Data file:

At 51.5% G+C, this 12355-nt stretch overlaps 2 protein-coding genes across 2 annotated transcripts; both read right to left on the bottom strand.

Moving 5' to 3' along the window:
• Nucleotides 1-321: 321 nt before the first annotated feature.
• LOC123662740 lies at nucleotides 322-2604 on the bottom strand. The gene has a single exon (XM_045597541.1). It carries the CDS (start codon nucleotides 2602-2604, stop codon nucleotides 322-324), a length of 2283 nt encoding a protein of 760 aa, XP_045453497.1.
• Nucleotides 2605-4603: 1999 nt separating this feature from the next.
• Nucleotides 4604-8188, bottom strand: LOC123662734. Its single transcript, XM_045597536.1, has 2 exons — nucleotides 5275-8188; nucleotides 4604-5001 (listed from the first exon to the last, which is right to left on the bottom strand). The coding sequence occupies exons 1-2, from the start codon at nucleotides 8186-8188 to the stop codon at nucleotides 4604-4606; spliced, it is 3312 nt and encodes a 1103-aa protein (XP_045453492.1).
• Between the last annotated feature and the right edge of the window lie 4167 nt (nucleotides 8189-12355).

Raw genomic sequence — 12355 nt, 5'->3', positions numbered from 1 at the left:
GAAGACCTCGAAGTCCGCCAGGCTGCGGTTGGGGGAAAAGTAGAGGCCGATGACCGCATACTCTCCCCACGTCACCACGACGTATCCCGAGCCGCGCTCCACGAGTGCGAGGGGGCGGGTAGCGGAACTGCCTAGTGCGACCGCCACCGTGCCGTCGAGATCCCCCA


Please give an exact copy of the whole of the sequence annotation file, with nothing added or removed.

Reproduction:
At 51.5% G+C, this 12355-nt stretch overlaps 2 protein-coding genes across 2 annotated transcripts; both read right to left on the bottom strand.

Moving 5' to 3' along the window:
• Nucleotides 1-321: 321 nt before the first annotated feature.
• LOC123662740 lies at nucleotides 322-2604 on the bottom strand. The gene has a single exon (XM_045597541.1). It carries the CDS (start codon nucleotides 2602-2604, stop codon nucleotides 322-324), a length of 2283 nt encoding a protein of 760 aa, XP_045453497.1.
• Nucleotides 2605-4603: 1999 nt separating this feature from the next.
• Nucleotides 4604-8188, bottom strand: LOC123662734. Its single transcript, XM_045597536.1, has 2 exons — nucleotides 5275-8188; nucleotides 4604-5001 (listed from the first exon to the last, which is right to left on the bottom strand). The coding sequence occupies exons 1-2, from the start codon at nucleotides 8186-8188 to the stop codon at nucleotides 4604-4606; spliced, it is 3312 nt and encodes a 1103-aa protein (XP_045453492.1).
• Between the last annotated feature and the right edge of the window lie 4167 nt (nucleotides 8189-12355).

Raw genomic sequence — 12355 nt, 5'->3', positions numbered from 1 at the left:
GAAGACCTCGAAGTCCGCCAGGCTGCGGTTGGGGGAAAAGTAGAGGCCGATGACCGCATACTCTCCCCACGTCACCACGACGTATCCCGAGCCGCGCTCCACGAGTGCGAGGGGGCGGGTAGCGGAACTGCCTAGTGCGACCGCCACCGTGCCGTCGAGATCCCCCA